Episode 5 | The 1918 Influenza Pandemic
In 1917, as President Woodrow Wilson prepared the nation for World War, an even deadlier crisis was hiding in plain sight. An influenza virus flourished on European battlefields and rapidly spread among civilians, paralyzing the globe with illness and fear. The 1918 flu pandemic serves as a poignant reminder that science, cooperation, transparency and leadership can help clear a path to recovery.
Episode 4 | JFK and the Cuban Missile Crisis
Trailer: Hope, Through History, Season Two
About The Show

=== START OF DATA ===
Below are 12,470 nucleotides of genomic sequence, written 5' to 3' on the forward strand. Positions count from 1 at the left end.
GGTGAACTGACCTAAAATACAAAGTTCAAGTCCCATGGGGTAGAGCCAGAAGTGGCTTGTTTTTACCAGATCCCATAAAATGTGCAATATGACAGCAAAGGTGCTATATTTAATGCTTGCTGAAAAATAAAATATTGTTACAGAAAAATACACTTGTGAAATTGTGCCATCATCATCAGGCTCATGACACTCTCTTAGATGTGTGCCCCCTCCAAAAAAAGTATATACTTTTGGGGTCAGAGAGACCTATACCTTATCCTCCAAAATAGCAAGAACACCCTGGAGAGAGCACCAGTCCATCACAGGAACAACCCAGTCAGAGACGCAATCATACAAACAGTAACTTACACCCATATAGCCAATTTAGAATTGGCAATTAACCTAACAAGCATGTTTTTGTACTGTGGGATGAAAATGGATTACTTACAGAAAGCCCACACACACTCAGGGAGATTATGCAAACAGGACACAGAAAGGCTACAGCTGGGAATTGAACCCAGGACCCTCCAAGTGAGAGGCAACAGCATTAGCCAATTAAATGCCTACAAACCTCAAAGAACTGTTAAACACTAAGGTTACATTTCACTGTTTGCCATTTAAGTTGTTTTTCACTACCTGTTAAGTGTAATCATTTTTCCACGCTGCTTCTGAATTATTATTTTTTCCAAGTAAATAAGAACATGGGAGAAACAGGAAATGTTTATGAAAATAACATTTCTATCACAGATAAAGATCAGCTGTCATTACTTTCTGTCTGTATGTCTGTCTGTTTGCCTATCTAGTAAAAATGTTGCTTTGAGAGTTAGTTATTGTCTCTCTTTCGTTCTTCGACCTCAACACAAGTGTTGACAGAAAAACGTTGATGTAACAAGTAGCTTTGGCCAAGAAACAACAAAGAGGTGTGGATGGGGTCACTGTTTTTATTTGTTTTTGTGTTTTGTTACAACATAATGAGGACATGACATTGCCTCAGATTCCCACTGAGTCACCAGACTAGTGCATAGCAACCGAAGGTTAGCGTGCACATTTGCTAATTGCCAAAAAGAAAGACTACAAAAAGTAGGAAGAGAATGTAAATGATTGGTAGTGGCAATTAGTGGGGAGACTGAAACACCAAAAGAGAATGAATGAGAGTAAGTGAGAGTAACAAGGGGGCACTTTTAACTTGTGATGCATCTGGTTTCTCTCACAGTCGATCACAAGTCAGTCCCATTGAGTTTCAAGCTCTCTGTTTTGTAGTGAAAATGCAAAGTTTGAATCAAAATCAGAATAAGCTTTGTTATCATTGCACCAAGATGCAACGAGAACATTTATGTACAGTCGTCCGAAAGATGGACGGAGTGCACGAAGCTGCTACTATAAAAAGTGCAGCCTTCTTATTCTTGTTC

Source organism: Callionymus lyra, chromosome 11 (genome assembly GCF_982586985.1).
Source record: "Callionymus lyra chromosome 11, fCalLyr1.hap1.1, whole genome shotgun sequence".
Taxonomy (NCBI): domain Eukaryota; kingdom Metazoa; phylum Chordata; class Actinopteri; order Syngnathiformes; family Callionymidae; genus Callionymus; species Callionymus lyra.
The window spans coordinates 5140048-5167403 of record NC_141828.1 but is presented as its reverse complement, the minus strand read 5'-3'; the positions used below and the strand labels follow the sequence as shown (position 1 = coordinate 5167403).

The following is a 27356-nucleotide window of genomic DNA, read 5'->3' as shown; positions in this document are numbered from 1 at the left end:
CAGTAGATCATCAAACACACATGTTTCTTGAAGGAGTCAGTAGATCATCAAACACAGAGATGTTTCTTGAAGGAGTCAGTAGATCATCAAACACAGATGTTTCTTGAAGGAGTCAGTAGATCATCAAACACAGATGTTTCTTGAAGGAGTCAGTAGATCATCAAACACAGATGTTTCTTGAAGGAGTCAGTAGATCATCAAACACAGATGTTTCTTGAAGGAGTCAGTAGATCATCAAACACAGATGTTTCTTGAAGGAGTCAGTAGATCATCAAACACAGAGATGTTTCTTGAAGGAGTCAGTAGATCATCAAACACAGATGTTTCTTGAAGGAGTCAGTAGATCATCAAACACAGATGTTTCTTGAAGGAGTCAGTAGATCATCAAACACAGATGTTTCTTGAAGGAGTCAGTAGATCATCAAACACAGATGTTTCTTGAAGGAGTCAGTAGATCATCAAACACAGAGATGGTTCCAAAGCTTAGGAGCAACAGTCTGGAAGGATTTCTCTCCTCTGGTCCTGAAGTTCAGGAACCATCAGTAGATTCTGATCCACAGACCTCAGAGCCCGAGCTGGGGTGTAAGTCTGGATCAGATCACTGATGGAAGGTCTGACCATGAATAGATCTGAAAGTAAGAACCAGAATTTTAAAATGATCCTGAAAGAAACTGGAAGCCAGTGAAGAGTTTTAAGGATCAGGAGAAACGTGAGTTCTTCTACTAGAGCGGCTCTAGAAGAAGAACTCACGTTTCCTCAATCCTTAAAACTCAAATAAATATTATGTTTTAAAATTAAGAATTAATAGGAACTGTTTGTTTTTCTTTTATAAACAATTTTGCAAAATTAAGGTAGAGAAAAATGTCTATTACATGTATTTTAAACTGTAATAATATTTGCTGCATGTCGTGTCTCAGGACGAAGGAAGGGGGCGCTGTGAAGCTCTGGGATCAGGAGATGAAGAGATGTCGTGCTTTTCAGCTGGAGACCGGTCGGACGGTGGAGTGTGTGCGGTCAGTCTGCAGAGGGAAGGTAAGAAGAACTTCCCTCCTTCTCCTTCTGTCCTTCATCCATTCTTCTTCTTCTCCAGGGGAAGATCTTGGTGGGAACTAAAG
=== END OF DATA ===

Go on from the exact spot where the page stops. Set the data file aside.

Welcome to a new season of the C13Originals critically acclaimed Hope, Through History documentary limited series. Narrated and written by Pulitzer Prize Winning and Best Selling Historian Jon Meacham, Season Two explores some of the most historic and trying times in American History, how this nation dealt with the impact of these moments, and how we came through these moments a more unified nation. Season Two, presented by C13Originals, in association with The HISTORY® Channel, will guide you through the Battle of Gettysburg and its impact on the future of the country, the relationship between FDR and Churchill and America’s slow walk to war, the plan for AIDS relief, the sinking of the Lusitania and events impact on the future of America, and Bloody Sunday and the Voting Rights Act. This follows Season One which covered the 1918 Flu Pandemic, the Great Depression, World War II, the polio epidemic and the Cuban Missile Crisis. These stories of crisis—the term originates in the writings of Hippocrates, as a moment in the course of a disease where a patient either lives or dies—are rich, and in our own 2021 hour of coming out of the devastating pandemic and slow-motion but indisputably real panic, there’s utility in re-engaging with the stories of how leaders and citizens have reacted amid tension and tumult. The vicissitudes of history always challenge us in new and often-confounding ways; that’s in the nature of things. Still, as Winston Churchill once remarked, “The future is unknowable, but the past should give us hope”—the hope that human ingenuity, reason, and character can combine to save us from the abyss and keep us on a path, in another phrase of Churchill’s, to broad, sun-lit uplands.